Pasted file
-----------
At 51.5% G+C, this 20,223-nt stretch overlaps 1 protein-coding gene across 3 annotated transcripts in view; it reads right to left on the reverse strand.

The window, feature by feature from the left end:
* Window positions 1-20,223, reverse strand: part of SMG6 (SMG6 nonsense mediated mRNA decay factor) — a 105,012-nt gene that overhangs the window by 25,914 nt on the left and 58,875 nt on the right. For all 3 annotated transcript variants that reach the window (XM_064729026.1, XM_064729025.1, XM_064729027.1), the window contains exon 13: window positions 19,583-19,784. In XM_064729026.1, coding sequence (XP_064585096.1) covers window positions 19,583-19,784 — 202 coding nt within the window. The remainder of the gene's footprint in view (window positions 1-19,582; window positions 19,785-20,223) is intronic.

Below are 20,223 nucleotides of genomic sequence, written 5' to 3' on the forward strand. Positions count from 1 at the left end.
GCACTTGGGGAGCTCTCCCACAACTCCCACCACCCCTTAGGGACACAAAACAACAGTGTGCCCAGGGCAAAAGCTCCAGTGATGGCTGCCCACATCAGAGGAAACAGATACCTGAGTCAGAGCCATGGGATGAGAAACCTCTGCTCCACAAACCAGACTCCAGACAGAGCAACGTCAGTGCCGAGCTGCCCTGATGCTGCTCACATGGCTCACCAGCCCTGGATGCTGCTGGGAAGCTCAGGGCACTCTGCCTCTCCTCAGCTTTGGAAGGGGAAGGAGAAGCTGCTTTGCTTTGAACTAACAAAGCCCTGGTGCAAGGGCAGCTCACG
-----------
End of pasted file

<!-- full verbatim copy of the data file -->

At 51.5% G+C, this 20,223-nt stretch overlaps 1 protein-coding gene across 3 annotated transcripts in view; it reads right to left on the reverse strand.

The window, feature by feature from the left end:
* Window positions 1-20,223, reverse strand: part of SMG6 (SMG6 nonsense mediated mRNA decay factor) — a 105,012-nt gene that overhangs the window by 25,914 nt on the left and 58,875 nt on the right. For all 3 annotated transcript variants that reach the window (XM_064729026.1, XM_064729025.1, XM_064729027.1), the window contains exon 13: window positions 19,583-19,784. In XM_064729026.1, coding sequence (XP_064585096.1) covers window positions 19,583-19,784 — 202 coding nt within the window. The remainder of the gene's footprint in view (window positions 1-19,582; window positions 19,785-20,223) is intronic.

Below are 20,223 nucleotides of genomic sequence, written 5' to 3' on the forward strand. Positions count from 1 at the left end.
GCACTTGGGGAGCTCTCCCACAACTCCCACCACCCCTTAGGGACACAAAACAACAGTGTGCCCAGGGCAAAAGCTCCAGTGATGGCTGCCCACATCAGAGGAAACAGATACCTGAGTCAGAGCCATGGGATGAGAAACCTCTGCTCCACAAACCAGACTCCAGACAGAGCAACGTCAGTGCCGAGCTGCCCTGATGCTGCTCACATGGCTCACCAGCCCTGGATGCTGCTGGGAAGCTCAGGGCACTCTGCCTCTCCTCAGCTTTGGAAGGGGAAGGAGAAGCTGCTTTGCTTTGAACTAACAAAGCCCTGGTGCAAGGGCAGCTCACG